Little did we realize that time flies by so fast. Our daughter is already 5 and now it is our turn to find the GSD.

It is amazing how Kids take up all the priorities in life and suddenly we as parents are thinking everything from their point of view.

We did  our part of research, discussed with friends and neighbors and also paid attention to word of  mouth and we finally settled down for Lexington. Apparently, it is the good school district. We just do not know what it exactly means or what we have to expect from the school or even from our daughter,being in a good school district, here in the US. It is so different from our country, the curriculum, the system, everything.

As much as I am not sure about how this school might work for my daughter, I am  excited about  being introduced to the American system of education. I am curious to see my daughter getting blended and integrated into her school with great diverse set of students  and begin her lifelong journey of education. Starting now, from Kindergarten!

While we wait for the school to start next week and while we settle in our new apartment, I made this wonderful dish in  my new kitchen. It is my first dish in my new place.

PAlAK RAJMAH

This a spectacular combination of beans and greens. Double dose of health in one dish.

This is  a simple twist to the traditional Rajmah masala.

1 cup of cooked kidney beans

2 cups of finely chopped Spinach

1 onion (medium size) finely sliced

3 ripe tomatoes pureed

3-4 green chillis

1 tbsp ginger garlic paste

3 tbsp oil

Spices: 

1 tbsp, good quality Garam masala, 1 tsp red chilli powder, 2 cloves, 1 stick cinnamon,  1tsp turmeric.

salt to taste

Method:

Heat oil in a wide pan. add cloves, cinnamon, turmeric, and green chillis and ginger garlic paste and saute for 10 secs. Next, add onion and fry till they turn translucent

Next, add the chopped spinach and cook until it wilts and becomes soft. Spinach cooks very quickly.

Once the spinach is cooked, add the tomato puree. add salt. turn the flame to low. Cook the tomatoes on a low flame, until the color changes to a bright red and until the oil separates.

Next add the garam masala and red chilli powder and mix well and cook for 5 minutes until the rawness fades. Finally add the cooked Kidney beans. Add some water. Mix well and let it simmer for about 20 minutes.

While simmering, all the flavors blend well and the kidney beans soak up all the flavors from the tomato and the spices.

Turn off flame. Serve with rice or rotis.

Notes: Add water according to the consistency needed. If it tends to get too watery, then simmer for a longer time. Watch out for the salt, specially if you have already cooked the beans with salt. You may add a chunk of butter or heavy cream in the very end, if you please to do so. You may add the same water that you had used to cook the beans to get that rich dark brown color for the dish.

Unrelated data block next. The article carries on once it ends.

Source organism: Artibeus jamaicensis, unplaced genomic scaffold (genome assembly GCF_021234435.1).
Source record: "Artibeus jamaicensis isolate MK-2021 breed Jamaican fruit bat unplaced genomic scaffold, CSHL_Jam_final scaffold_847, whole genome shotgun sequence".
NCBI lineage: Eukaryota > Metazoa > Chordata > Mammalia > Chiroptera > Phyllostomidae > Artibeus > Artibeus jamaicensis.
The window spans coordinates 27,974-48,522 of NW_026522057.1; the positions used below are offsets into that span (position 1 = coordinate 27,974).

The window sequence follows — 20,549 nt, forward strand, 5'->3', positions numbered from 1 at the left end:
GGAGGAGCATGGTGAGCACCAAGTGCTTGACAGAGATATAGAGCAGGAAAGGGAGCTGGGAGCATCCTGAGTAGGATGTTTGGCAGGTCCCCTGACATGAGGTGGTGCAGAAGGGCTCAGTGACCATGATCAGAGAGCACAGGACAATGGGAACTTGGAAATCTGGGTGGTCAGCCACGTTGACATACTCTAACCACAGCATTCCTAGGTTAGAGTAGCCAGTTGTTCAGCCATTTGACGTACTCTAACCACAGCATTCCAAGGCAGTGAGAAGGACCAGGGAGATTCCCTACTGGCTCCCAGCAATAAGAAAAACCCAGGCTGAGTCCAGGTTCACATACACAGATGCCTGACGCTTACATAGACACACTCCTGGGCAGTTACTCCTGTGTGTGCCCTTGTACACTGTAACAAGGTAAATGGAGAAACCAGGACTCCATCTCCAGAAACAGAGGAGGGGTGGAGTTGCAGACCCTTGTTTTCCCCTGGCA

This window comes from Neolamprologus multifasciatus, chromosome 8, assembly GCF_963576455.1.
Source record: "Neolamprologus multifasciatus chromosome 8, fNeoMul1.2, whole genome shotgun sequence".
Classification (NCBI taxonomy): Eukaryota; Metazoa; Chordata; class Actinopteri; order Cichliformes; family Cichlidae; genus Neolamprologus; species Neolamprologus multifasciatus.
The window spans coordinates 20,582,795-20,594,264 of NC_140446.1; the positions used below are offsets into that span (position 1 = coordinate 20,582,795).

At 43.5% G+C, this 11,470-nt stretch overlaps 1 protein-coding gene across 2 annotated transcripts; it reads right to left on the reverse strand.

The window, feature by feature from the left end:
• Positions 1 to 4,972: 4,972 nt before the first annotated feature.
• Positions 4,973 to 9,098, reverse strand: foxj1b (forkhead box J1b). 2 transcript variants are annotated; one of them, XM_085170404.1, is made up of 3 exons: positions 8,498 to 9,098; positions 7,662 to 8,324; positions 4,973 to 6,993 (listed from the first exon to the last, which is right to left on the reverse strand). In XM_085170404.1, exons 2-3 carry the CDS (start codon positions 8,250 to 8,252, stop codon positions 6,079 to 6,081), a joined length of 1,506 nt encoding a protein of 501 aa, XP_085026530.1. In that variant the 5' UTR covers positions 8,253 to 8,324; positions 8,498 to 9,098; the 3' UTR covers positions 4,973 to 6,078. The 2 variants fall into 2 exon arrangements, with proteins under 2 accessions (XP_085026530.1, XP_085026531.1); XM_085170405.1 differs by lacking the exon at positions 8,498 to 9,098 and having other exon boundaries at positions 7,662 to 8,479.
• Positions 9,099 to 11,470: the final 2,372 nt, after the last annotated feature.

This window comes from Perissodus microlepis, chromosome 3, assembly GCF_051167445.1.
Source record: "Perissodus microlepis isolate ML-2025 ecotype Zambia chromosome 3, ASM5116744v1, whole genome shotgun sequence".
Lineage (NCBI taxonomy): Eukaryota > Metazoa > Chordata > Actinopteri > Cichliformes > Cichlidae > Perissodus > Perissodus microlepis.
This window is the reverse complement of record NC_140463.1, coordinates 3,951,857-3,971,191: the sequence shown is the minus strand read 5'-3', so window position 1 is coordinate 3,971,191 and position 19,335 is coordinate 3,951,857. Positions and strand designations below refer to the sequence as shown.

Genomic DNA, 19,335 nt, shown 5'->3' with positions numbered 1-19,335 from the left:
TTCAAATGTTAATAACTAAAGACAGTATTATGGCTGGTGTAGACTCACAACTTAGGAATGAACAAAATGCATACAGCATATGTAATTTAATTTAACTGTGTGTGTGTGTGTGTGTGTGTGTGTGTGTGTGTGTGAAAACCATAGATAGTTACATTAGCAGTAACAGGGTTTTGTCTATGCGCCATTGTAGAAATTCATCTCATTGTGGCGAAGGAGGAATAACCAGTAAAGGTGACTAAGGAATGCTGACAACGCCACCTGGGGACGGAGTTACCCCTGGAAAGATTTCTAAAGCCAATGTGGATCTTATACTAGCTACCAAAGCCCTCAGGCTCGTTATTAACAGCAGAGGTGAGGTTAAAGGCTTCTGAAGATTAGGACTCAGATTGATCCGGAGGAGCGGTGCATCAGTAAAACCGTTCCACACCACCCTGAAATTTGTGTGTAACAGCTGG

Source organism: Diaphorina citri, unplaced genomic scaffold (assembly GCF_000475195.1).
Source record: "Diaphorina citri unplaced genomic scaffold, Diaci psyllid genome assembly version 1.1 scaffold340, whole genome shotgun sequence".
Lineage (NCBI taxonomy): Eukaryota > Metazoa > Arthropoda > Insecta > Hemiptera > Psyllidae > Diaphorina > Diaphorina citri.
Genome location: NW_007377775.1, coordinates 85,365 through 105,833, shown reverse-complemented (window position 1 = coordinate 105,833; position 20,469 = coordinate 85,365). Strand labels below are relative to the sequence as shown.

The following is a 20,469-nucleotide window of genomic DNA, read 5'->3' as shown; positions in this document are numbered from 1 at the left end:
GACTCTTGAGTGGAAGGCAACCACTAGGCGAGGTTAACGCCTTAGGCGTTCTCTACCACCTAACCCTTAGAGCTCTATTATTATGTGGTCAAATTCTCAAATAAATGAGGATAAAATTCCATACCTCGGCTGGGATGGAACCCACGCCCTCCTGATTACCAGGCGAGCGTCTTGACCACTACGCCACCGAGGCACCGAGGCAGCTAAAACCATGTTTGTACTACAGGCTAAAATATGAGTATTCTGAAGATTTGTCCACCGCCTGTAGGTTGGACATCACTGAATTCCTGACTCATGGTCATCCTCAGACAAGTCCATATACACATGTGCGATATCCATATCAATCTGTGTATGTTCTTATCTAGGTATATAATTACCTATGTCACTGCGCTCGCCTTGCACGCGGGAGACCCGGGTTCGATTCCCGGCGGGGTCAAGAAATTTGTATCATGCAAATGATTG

Believe it or not we ate this as a side dish with rice and rasam as we did not have any wheat flour to make rotis.  And yet, it worked out so well.

Chole stir fry

Chickpeas or Garbanzo

A chubby legume

Why the two names?

When you are crushed

You will turn into Hummus….:) LOL

This is the poem I remember time and again, whenever I cook Chick peas.

 

This poem was composed by an Undergrad student at MIT, during one of the Toastmaster’s club meetings. The task was to compose an instant poem or something of that sorts, which I don’t recall well. But I have always felt it is kind of funny and cute.

Anyways, I call this dish as Chole stir fry because unlike traditional chole masala, this one  is prepared like a stir fry. Which means there is no grinding or purees involved. You just dump one ingredient after the other directly in a pan, stir them all together into one lip smacking dish.

Here is how.

Chole stir fry:

1 medium onion chopped finely

3 ripe tomatoes cubed small

1 cup of cooked/canned chick peas( i generally do NOT prefer canned)

Spices:  1 tsp turmeric, 1 stick cinnamon, 3 cloves, 2 tsp Garam masala, 1 tsp ginger garlic paste, 1 tsp red chilli powder, 1 tsp aamchur( dry mango )  powder, 2 tsp roasted cumin-coriander powder, 1 tsp crushed black pepper.

Lemon juice

Cilantro.

2 tbsp oil

Method:

To start, heat oil in a thick bottomed pan. Add cinnamon and cloves and turmeric and saute for 10 sec.

Next, add onions, fry until translucent. add ginger garlic paste and fry until raw smell fades.

Next add the chopped tomatoes and cook until it forms a paste and oil separates.  add salt.

Next add all the other spices and cook for 5 mins on a low flame.

Add 1/2 a cup of water and add the chick peas. Mix well and cook on a low flame for about 5 minutes or until the water evaporates and the mixture comes together.

Squeeze lots of lemon juice and serve.

String beans curry, Quickly in a microwave!